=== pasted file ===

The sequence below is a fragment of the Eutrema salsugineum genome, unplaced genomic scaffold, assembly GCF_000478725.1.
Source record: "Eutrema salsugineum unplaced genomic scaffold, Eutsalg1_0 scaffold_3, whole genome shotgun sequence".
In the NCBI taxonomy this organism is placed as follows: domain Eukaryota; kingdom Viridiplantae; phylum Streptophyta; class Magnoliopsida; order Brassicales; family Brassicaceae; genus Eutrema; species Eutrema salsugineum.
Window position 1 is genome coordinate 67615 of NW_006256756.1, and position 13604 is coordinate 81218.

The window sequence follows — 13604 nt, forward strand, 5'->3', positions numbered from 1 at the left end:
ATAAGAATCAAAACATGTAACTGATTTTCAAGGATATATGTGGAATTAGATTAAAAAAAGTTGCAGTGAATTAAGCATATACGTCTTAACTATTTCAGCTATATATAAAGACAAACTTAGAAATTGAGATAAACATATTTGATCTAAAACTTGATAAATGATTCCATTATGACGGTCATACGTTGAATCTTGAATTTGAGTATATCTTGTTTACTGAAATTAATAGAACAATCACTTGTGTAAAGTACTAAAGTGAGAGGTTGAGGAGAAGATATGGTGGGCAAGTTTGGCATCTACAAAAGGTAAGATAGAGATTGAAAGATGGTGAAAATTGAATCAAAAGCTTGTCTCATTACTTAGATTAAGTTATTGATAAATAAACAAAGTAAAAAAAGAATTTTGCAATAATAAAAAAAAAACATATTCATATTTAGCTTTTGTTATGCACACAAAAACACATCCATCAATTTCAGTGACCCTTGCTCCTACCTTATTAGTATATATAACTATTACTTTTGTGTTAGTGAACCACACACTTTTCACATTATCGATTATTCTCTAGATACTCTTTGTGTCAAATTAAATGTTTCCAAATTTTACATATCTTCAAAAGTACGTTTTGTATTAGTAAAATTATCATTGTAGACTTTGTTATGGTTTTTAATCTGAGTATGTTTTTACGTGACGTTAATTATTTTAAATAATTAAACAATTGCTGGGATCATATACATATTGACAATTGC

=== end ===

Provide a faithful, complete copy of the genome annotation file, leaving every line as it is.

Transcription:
The sequence below is a fragment of the Eutrema salsugineum genome, unplaced genomic scaffold, assembly GCF_000478725.1.
Source record: "Eutrema salsugineum unplaced genomic scaffold, Eutsalg1_0 scaffold_3, whole genome shotgun sequence".
In the NCBI taxonomy this organism is placed as follows: domain Eukaryota; kingdom Viridiplantae; phylum Streptophyta; class Magnoliopsida; order Brassicales; family Brassicaceae; genus Eutrema; species Eutrema salsugineum.
Window position 1 is genome coordinate 67615 of NW_006256756.1, and position 13604 is coordinate 81218.

The window sequence follows — 13604 nt, forward strand, 5'->3', positions numbered from 1 at the left end:
ATAAGAATCAAAACATGTAACTGATTTTCAAGGATATATGTGGAATTAGATTAAAAAAAGTTGCAGTGAATTAAGCATATACGTCTTAACTATTTCAGCTATATATAAAGACAAACTTAGAAATTGAGATAAACATATTTGATCTAAAACTTGATAAATGATTCCATTATGACGGTCATACGTTGAATCTTGAATTTGAGTATATCTTGTTTACTGAAATTAATAGAACAATCACTTGTGTAAAGTACTAAAGTGAGAGGTTGAGGAGAAGATATGGTGGGCAAGTTTGGCATCTACAAAAGGTAAGATAGAGATTGAAAGATGGTGAAAATTGAATCAAAAGCTTGTCTCATTACTTAGATTAAGTTATTGATAAATAAACAAAGTAAAAAAAGAATTTTGCAATAATAAAAAAAAAACATATTCATATTTAGCTTTTGTTATGCACACAAAAACACATCCATCAATTTCAGTGACCCTTGCTCCTACCTTATTAGTATATATAACTATTACTTTTGTGTTAGTGAACCACACACTTTTCACATTATCGATTATTCTCTAGATACTCTTTGTGTCAAATTAAATGTTTCCAAATTTTACATATCTTCAAAAGTACGTTTTGTATTAGTAAAATTATCATTGTAGACTTTGTTATGGTTTTTAATCTGAGTATGTTTTTACGTGACGTTAATTATTTTAAATAATTAAACAATTGCTGGGATCATATACATATTGACAATTGC